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An ambassador and trained facilitator under Eco Femme (a social enterprise working towards menstrual health in south India), Sanjina is also an active member of the MHM Collective- India and Menstrual Health Alliance- India. She has conducted Menstrual Health sessions in multiple government schools adopted by Rotary District 3240 as part of their WinS project in rural Bengal. She has also delivered training of trainers on SRHR, gender, sexuality and Menstruation for Tomorrow’s Foundation, Vikramshila Education Resource Society, Nirdhan trust and Micro Finance, Tollygunj Women In Need, Paint It Red in Kolkata.

Now as an MH Fellow with YKA, she’s expanding her impressive scope of work further by launching a campaign to facilitate the process of ensuring better menstrual health and SRH services for women residing in correctional homes in West Bengal. The campaign will entail an independent study to take stalk of the present conditions of MHM in correctional homes across the state and use its findings to build public support and political will to take the necessary action.

Saurabh has been associated with YKA as a user and has consistently been writing on the issue MHM and its intersectionality with other issues in the society. Now as an MHM Fellow with YKA, he’s launched the Right to Period campaign, which aims to ensure proper execution of MHM guidelines in Delhi’s schools.

The long-term aim of the campaign is to develop an open culture where menstruation is not treated as a taboo. The campaign also seeks to hold the schools accountable for their responsibilities as an important component in the implementation of MHM policies by making adequate sanitation infrastructure and knowledge of MHM available in school premises.

Read more about his campaign.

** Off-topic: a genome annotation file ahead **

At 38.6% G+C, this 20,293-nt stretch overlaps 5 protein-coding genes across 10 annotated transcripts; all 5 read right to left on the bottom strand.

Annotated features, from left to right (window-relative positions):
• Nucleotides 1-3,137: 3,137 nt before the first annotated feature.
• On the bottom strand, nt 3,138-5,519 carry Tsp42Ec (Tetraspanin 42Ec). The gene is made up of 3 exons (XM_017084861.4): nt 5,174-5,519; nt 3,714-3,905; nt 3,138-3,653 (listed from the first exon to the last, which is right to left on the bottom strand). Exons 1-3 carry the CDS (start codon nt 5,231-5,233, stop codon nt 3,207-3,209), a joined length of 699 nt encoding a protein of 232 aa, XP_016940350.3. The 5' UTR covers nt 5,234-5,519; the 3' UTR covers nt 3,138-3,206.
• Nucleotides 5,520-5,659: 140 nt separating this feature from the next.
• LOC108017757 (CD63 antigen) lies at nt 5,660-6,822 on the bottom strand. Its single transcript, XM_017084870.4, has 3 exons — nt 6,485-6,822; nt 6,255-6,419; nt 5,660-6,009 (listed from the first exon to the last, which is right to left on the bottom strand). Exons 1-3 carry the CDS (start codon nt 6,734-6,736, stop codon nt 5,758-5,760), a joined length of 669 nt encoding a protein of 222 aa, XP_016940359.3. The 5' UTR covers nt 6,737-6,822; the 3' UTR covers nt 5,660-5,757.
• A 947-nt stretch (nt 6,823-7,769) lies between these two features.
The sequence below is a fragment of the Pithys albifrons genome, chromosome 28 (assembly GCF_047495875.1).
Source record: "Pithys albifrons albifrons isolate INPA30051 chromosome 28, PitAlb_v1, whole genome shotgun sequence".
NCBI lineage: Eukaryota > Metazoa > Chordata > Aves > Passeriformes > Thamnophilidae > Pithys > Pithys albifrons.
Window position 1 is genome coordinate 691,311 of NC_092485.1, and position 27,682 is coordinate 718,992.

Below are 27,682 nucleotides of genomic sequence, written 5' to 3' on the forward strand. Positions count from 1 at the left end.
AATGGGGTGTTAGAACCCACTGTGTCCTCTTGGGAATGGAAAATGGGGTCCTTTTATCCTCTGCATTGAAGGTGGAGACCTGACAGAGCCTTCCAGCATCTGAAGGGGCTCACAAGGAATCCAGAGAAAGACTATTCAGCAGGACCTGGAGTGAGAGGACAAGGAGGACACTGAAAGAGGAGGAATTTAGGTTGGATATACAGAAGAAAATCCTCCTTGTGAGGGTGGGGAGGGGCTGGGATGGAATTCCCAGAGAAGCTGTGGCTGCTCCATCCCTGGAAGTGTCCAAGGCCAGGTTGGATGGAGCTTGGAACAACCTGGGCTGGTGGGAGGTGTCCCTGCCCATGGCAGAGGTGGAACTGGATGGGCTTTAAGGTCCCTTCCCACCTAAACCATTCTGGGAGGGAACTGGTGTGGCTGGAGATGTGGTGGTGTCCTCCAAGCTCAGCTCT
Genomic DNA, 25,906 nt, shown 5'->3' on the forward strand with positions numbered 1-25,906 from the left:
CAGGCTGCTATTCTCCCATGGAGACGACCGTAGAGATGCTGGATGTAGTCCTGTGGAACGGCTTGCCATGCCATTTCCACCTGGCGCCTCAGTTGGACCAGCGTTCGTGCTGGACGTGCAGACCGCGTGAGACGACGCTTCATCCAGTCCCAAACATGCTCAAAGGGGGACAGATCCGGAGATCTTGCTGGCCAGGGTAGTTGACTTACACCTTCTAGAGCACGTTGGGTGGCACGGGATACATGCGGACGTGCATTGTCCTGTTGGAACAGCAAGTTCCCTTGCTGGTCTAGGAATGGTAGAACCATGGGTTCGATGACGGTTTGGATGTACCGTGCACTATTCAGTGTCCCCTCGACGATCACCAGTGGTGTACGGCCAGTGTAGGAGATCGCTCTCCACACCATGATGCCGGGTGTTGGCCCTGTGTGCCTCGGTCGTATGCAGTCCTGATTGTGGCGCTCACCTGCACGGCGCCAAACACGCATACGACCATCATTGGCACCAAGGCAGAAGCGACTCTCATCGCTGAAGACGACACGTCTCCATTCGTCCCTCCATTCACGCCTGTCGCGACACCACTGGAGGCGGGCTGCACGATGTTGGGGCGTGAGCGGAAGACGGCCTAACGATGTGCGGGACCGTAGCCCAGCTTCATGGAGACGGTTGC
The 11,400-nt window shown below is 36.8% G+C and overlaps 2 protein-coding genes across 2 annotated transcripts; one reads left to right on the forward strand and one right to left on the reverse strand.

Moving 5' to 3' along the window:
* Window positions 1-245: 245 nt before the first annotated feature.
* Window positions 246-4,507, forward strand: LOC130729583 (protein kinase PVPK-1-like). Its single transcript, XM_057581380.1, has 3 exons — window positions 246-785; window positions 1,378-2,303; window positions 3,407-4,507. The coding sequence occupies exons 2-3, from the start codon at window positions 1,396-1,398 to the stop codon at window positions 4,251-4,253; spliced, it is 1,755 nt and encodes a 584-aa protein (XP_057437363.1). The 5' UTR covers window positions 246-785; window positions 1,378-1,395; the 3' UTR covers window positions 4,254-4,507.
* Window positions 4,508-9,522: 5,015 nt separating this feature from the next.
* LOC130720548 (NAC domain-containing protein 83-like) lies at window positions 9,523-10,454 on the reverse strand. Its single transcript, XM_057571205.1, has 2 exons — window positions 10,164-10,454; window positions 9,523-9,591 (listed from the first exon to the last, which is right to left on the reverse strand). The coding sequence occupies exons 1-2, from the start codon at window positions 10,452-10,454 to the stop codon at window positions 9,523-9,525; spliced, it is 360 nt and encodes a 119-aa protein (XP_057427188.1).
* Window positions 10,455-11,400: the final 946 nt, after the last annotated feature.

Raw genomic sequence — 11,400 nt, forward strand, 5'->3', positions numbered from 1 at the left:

Harshita is a psychologist and works to support people with mental health issues, particularly adolescents who are survivors of violence. Associated with the Azadi Foundation in UP, Harshita became an MHM Fellow with YKA, with the aim of promoting better menstrual health.

Her campaign #MeriMarzi aims to promote menstrual health and wellness, hygiene and facilities for female sex workers in UP. She says, “Knowledge about natural body processes is a very basic human right. And for individuals whose occupation is providing sexual services, it becomes even more important.”

Meri Marzi aims to ensure sensitised, non-discriminatory health workers for the needs of female sex workers in the Suraksha Clinics under the UPSACS (Uttar Pradesh State AIDS Control Society) program by creating more dialogues and garnering public support for the cause of sex workers’ menstrual rights. The campaign will also ensure interventions with sex workers to clear misconceptions around overall hygiene management to ensure that results flow both ways.

Read more about her campaign.

MH Fellow Sabna comes with significant experience working with a range of development issues. A co-founder of Project Sakhi Saheli, which aims to combat period poverty and break menstrual taboos, Sabna has, in the past, worked on the issue of menstruation in urban slums of Delhi with women and adolescent girls. She and her team also released MenstraBook, with menstrastories and organised Menstra Tlk in the Delhi School of Social Work to create more conversations on menstruation.

With YKA MHM Fellow Vineet, Sabna launched Menstratalk, a campaign that aims to put an end to period poverty and smash menstrual taboos in society. As a start, the campaign aims to begin conversations on menstrual health with five hundred adolescents and youth in Delhi through offline platforms, and through this community mobilise support to create Period Friendly Institutions out of educational institutes in the city.

Read more about her campaign. 

A student from Delhi School of Social work, Vineet is a part of Project Sakhi Saheli, an initiative by the students of Delhi school of Social Work to create awareness on Menstrual Health and combat Period Poverty. Along with MHM Action Fellow Sabna, Vineet launched Menstratalk, a campaign that aims to put an end to period poverty and smash menstrual taboos in society.

As a start, the campaign aims to begin conversations on menstrual health with five hundred adolescents and youth in Delhi through offline platforms, and through this community mobilise support to create Period Friendly Institutions out of educational institutes in the city.

Find out more about the campaign here.

A native of Bhagalpur district – Bihar, Shalini Jha believes in equal rights for all genders and wants to work for a gender-equal and just society. In the past she’s had a year-long association as a community leader with Haiyya: Organise for Action’s Health Over Stigma campaign. She’s pursuing a Master’s in Literature with Ambedkar University, Delhi and as an MHM Fellow with YKA, recently launched ‘Project अल्हड़ (Alharh)’.